Viewpoint

'Tis the Season to Get Innovating


The holidays provide chances to connect and reconnect. And, with unemployment in the U.S. currently at 10%, how about using them to hatch new business ideas? Serendipity strikes when diverse groups congregate, and season's greetings can turn into season's meetings when people share creative ideas. A number of industry giants were founded in the months of December and January; Nike (NKE), Gap (GPS), and Yahoo (YHOO) to name a few. As the saying goes, entrepreneurs zig while others zag; so while others are focused on closing out yearend numbers, why not reach out to discover what comes next? As you raise a glass this holiday season, adopt an innovator's approach. Here are a few ways to spread the merriment and spark some new ideas. Holiday GatheringsCorporate holiday parties can be a boon if you go with the mindset to collaborate. A number of large corporations have either spawned or inspired innovative businesses. Were it not for Xerox (XRX), for example, Adobe Systems (ADBE), 3Com (COMS), and Apple (AAPL) wouldn't exist. The chance to connect and brainstorm at a holiday gathering could produce real results. So seek out colleagues outside of your immediate team. Take advantage of this informal channel to offer an idea to your boss. Be sure to thank your assistants, support staff, and junior team members for their contributions. Be open to people talking to you; remember, good ideas can come from anywhere. Microsoft (MSFT), eBay (EBAY), and Google (GOOG) were all founded by friends. Reconnecting with old acquaintances and friends over the holidays can spark new inspiration. The chance to have dinner, meet for drinks, or join a potluck provides a means for exchanging points of view or to experiment with new ideas. Friends can be both a reality check as well as allies in building new ideas. Family celebrations are also an opportunity to tap cross-generational perspectives. After all, you could be pitching your next business partner. The U.S. Census Bureau Survey of Business Owners reports that 87% of U.S. firms are family-owned. They make up one-third of Fortune 500 firms and generate half of American GNP. So, when you sit down for the big holiday meal, bring up a business idea to see what kind of response you receive. Marriott (MAR), Nordstrom (JWN), and Disney (DIS) all started as family businesses. Listen for OpportunitiesAnd while some of the most valuable resources are not financial, access to capital is often critical. A Kauffman Foundation study released November 2009 reveals that just as many startup businesses are funded by family and friends as receive bank loans. Creatively thinking about what resources might be available can open unanticipated doors. Don't miss this opportunity for shared success. Successful innovators spot gaps, connect dots, or transplant good ideas from one place to another. Janet Hanson started 85 Broads, a global network of professional women, based on listening to the needs of Goldman Sachs (GS) alums. Similarly, Sara Horowitz heard the cries of freelancers who lacked health insurance and founded Freelancers Union to serve their need. A great innovator is someone who listens. This is a unique time of the year when people gather from across geographies and sectors. Listen to them talk and be alert to excitement or frictions that might uncover new opportunities. And remember, not all gifts come wrapped under a tree. The holidays bring an opportunity to tap into resources that may not be readily apparent. An experienced family member might offer professional advice, or a friend might help build a Web site, create a marketing pitch, or conduct a financial review. It could be a referral or even office space. YouTube, for example, started in borrowed LinkedIn office space in Palo Alto, Calif. (The founders of both companies were friends from their PayPal days.) So don't wait for New Year's resolutions. The holiday season is for innovators. As you meet and greet this winter season, adopt an innovator's approach.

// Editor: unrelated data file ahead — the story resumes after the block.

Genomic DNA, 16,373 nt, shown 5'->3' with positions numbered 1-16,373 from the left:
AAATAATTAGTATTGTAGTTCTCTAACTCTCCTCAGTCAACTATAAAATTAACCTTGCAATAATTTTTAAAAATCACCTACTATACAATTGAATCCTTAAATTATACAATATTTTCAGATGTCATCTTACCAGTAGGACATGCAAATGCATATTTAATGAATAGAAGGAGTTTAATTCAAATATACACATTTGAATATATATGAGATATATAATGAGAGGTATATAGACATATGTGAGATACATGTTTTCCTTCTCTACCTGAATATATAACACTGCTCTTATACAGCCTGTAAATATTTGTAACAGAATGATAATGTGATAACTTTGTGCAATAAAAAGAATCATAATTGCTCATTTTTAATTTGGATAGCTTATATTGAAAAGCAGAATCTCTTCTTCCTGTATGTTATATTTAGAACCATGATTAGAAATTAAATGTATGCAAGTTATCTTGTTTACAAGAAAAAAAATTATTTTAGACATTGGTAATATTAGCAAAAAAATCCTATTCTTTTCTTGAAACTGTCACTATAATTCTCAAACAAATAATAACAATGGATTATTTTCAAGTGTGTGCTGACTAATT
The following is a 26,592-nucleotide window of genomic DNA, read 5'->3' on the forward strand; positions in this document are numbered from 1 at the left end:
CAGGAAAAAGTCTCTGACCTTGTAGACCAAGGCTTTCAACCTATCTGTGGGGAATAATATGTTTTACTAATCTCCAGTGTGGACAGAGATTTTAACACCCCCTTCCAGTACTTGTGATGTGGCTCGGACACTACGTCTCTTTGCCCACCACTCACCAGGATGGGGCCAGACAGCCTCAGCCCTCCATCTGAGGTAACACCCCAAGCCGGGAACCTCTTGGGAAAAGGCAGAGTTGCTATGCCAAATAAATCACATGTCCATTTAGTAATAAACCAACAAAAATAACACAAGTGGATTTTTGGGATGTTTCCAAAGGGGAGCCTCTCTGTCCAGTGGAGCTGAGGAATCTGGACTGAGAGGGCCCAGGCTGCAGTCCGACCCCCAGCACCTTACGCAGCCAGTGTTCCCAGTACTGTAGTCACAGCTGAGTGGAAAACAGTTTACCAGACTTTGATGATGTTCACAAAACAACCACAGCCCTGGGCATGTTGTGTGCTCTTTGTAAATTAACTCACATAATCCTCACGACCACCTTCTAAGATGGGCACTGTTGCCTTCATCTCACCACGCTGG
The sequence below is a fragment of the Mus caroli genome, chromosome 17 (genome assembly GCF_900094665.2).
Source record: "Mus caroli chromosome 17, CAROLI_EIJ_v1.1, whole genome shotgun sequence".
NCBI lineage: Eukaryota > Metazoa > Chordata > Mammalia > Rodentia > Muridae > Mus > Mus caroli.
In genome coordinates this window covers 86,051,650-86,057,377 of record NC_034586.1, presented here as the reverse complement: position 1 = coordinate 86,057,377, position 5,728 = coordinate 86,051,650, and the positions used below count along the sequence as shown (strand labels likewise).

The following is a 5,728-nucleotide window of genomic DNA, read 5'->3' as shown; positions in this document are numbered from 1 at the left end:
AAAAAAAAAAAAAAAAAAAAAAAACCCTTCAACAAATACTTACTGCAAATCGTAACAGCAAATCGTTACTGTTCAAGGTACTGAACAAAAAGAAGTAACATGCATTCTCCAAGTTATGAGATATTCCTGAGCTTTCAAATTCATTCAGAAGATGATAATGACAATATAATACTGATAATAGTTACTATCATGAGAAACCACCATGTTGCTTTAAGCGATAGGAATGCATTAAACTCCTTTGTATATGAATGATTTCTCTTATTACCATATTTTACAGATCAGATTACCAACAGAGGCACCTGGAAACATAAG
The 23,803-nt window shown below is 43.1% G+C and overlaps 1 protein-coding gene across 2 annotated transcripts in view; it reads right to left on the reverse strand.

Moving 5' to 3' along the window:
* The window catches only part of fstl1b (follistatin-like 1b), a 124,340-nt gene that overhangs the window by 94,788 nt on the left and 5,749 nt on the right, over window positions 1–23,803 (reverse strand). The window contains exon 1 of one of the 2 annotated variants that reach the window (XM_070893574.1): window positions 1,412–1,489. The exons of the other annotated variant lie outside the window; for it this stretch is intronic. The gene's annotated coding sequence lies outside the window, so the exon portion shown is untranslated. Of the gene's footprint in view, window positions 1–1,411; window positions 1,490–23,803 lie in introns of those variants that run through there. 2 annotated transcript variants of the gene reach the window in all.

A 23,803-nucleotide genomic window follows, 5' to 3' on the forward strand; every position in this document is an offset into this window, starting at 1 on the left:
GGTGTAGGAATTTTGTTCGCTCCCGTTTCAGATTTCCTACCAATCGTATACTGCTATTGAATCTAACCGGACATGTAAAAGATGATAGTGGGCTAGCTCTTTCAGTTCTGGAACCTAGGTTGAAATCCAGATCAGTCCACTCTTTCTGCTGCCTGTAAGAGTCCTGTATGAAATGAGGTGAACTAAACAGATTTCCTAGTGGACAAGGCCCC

Amy_wilkinson
Amy Wilkinson is a senior fellow at Harvard University's Center for Business and Government, a public policy scholar at the Wilson Center, and writing a book on innovative leaders.

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